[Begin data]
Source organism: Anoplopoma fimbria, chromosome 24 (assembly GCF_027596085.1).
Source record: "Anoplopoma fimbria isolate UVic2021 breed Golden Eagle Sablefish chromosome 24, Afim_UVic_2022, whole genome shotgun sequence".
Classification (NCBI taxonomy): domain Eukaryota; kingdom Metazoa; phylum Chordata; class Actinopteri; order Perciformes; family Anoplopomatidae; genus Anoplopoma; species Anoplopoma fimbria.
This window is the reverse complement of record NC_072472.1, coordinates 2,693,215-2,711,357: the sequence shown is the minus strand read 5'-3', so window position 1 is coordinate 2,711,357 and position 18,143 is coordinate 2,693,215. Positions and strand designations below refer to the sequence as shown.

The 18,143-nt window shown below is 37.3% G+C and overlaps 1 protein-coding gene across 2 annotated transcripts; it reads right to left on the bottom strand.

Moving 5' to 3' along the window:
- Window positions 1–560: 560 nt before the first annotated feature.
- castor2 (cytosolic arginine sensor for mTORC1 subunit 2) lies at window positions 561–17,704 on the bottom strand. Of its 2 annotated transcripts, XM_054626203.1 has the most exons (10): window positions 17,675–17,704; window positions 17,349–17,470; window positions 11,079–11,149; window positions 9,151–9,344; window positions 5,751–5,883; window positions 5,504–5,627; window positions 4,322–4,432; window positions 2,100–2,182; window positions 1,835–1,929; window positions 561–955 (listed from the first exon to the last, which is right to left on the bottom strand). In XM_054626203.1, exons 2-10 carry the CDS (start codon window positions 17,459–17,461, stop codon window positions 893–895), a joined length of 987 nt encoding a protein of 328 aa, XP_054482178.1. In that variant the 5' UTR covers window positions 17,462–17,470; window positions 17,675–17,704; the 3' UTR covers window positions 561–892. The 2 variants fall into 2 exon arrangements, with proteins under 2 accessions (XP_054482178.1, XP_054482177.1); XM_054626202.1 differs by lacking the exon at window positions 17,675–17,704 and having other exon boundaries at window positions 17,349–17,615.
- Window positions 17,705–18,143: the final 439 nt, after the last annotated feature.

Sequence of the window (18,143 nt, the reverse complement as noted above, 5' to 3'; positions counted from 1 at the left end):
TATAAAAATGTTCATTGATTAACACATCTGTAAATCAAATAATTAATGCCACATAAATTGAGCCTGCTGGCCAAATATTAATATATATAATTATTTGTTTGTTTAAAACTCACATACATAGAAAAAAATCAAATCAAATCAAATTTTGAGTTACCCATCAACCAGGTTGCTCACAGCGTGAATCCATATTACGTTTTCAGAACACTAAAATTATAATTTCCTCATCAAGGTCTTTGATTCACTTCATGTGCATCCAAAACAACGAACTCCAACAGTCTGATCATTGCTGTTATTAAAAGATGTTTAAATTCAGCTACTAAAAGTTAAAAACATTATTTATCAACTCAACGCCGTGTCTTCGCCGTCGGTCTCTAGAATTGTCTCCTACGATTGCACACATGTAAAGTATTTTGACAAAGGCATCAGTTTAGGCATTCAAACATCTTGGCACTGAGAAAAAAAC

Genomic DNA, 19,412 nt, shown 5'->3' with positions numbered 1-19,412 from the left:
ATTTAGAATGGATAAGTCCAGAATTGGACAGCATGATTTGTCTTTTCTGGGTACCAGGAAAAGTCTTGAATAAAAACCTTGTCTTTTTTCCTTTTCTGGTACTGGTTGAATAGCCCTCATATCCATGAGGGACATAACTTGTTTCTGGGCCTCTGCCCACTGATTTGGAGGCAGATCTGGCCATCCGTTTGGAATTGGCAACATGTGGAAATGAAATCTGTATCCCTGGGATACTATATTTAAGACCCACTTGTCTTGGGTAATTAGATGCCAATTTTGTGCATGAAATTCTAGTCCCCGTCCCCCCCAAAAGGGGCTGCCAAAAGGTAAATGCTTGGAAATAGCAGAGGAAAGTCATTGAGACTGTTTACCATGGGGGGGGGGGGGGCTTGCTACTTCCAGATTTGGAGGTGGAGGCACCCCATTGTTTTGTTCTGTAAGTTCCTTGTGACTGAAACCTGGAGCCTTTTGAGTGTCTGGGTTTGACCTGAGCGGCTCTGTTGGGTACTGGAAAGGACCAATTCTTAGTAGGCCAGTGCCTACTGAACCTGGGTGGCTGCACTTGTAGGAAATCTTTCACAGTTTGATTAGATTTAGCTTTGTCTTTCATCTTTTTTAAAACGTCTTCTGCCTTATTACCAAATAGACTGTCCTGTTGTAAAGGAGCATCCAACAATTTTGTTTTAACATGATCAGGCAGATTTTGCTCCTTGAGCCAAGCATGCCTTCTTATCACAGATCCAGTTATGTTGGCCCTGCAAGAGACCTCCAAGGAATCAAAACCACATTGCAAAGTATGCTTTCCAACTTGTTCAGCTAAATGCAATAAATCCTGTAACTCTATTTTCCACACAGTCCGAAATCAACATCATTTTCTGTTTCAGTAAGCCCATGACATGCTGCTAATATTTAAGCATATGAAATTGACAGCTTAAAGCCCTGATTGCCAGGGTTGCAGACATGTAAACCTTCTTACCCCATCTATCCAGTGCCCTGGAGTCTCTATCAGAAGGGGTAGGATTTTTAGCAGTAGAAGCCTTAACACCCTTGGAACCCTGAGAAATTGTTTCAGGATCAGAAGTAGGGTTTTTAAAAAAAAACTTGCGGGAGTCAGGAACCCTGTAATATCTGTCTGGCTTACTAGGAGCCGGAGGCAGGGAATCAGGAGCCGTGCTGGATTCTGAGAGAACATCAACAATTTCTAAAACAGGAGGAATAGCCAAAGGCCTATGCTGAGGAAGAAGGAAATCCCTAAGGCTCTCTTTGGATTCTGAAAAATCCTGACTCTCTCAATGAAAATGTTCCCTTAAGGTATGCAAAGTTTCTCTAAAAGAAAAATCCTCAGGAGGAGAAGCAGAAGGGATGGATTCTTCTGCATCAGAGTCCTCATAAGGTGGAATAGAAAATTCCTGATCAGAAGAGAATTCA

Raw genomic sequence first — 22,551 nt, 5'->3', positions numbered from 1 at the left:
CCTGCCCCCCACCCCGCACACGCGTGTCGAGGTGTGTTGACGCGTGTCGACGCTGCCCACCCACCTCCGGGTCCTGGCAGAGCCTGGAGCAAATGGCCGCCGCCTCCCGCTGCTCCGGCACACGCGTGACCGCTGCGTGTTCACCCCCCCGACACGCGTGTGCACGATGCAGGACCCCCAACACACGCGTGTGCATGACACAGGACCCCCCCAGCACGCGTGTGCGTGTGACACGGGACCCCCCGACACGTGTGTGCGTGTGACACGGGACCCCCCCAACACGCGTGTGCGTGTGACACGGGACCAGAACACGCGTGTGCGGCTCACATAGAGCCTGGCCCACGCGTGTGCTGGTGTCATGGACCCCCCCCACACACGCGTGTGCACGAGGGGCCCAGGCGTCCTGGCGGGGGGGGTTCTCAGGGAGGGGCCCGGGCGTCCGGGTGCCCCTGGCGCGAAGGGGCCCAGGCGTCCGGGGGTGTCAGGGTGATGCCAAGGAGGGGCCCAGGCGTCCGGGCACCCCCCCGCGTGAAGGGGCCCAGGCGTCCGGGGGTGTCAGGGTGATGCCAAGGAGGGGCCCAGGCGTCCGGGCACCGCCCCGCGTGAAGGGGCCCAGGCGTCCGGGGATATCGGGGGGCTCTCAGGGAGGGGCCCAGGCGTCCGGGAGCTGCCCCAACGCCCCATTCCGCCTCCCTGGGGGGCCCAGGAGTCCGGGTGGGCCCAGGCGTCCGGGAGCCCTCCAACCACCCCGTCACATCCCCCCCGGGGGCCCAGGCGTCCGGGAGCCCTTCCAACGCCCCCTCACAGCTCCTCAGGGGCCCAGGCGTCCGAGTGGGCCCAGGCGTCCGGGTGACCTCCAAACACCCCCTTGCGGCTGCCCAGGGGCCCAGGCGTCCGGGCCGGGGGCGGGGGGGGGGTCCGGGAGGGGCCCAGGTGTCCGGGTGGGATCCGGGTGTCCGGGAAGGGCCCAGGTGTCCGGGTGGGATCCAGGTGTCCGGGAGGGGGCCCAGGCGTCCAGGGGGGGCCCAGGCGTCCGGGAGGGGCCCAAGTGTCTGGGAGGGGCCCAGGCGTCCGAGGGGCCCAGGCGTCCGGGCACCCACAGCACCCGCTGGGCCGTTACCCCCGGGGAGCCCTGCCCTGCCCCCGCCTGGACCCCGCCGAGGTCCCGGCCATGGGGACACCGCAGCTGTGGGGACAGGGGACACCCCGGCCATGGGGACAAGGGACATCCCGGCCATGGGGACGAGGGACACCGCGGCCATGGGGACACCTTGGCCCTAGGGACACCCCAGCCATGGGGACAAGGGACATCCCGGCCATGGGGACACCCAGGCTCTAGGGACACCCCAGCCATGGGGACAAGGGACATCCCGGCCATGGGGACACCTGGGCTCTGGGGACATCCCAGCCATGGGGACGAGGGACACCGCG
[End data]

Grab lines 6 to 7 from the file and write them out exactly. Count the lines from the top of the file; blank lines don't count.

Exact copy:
Moving 5' to 3' along the window:
- Window positions 1–560: 560 nt before the first annotated feature.